Get 'Home Safe'

27 March 2015

Saturday at 6.30pm - the most dangerous time to be in your home!

  • 80 million accidents take place in UK homes each year
  • Accidents are leading to serious electric shocks, injury and more; with fires causing a billion pounds worth of damage to homes last year
  • Phil Spencer and Electrical Safety First launch ‘Home Safe’, a campaign to reduce the risky behaviours that can have serious consequences

Blundering UK adults have over 80 million home accidents each year[i], each one causing physical injury or property damage, with Saturday at 6:30pm the most dangerous time to be at home.

A study by Electrical Safety First has identified that our risky behaviours are leading to a huge number of accidents, which peak on Saturday evenings when four accidents take place every second[ii]. With support from property expert Phil Spencer, the Charity is launching ‘Home Safe’, a campaign to remind everyone that even the smallest mishap can lead to devastating consequences.

The kitchen was identified as the most dangerous room in the house, but all rooms revealed their hazards – accidents ranged from hair straightener burns and drilling through wires, to even more major concerns, such as gas leaks, burst pipes and kitchen fires[iii]. Over a third of us (33%) admit we’ve burnt ourselves on an electrical item, over half (55%) have injured ourselves while cooking and one in ten (10%) have experienced a fire in the home.

The Charity says this is the result of the increasing number of unnecessary risks we take[iv], which range from overloading sockets to fixing appliances that are still plugged in and using power tools without RCD protection[v]. Over 6 million of us are guilty of taking batteries out of smoke alarms to silence them and 2.5 million have tried to dry objects in the microwave[vi].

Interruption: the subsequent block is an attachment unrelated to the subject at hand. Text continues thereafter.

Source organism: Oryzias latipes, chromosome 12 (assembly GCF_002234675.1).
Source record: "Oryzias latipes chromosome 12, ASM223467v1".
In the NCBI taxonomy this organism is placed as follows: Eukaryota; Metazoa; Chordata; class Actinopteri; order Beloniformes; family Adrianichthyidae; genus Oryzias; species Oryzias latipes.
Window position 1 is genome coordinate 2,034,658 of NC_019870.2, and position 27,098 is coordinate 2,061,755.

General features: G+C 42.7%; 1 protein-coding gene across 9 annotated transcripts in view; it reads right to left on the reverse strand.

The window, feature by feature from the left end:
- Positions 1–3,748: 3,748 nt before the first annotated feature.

The consequences can be serious – electricity alone causes 70 deaths a year and 350,000 serious injuries – and the number of fires has increased by 10% in the last year[vii]. House fires, (a third of which were caused by the misuse of electrical appliances) resulted in almost a billion pounds worth of damage last year[viii] and caused 258 deaths[ix], of which 146 occurred in homes without a working smoke alarm.[x]

Emma Apter, Head of Communications at Electrical Safety First, says:  “Our Home Safe campaign highlights that everyday behaviours are putting people in danger. Not only is it important to use registered tradesmen for gas, electrics and plumbing, to keep your home in good shape, but it is also vital to cut out the smaller risks than can still have devastating consequences. Actions such as removing batteries from smoke alarms, blocking microwave vents and absentminded DIYing can all lead to injury or worse. We are asking everyone to be home safe, for themselves and their families.”

Students were identified as the most at risk group in the home – almost 300,000 students have started fires in the kitchen (the most dangerous room in the home[xi]), although one in five had removed the batteries from their smoke alarms. Mums were the group most likely to have a serious electrical shock but proved better chefs than dads who are most likely to have an accident whilst cooking. Retirees are least at risk on average, however almost a quarter (24%) admit to running over lawn mower cables[xii].

Phil Spencer, star of Location, Location, Location, said: “I’ve helped hundreds of people find their dream homes but have also seen some shocking properties filled to the brim with shoddy electrics, bad plumbing and frightening gas fittings. However, you don’t even need a house of horrors to have an accident; a split second of risky behaviour can turn your dream home into a nightmare. Be home safe by visiting the Electrical Safety First website today.”

Electrical Safety First has created a ‘House of Horrors’ video demonstrating the risks we take around the house. To view the video and for more information about electrical, gas, or water safety in your home, visit www.electricalsafetyfirst.org.uk/homesafe  

Ends

For more information please contact Bec, Rosie or Issy on electricalsafetyfirst@forster.co.uk or call 0207 403 2230.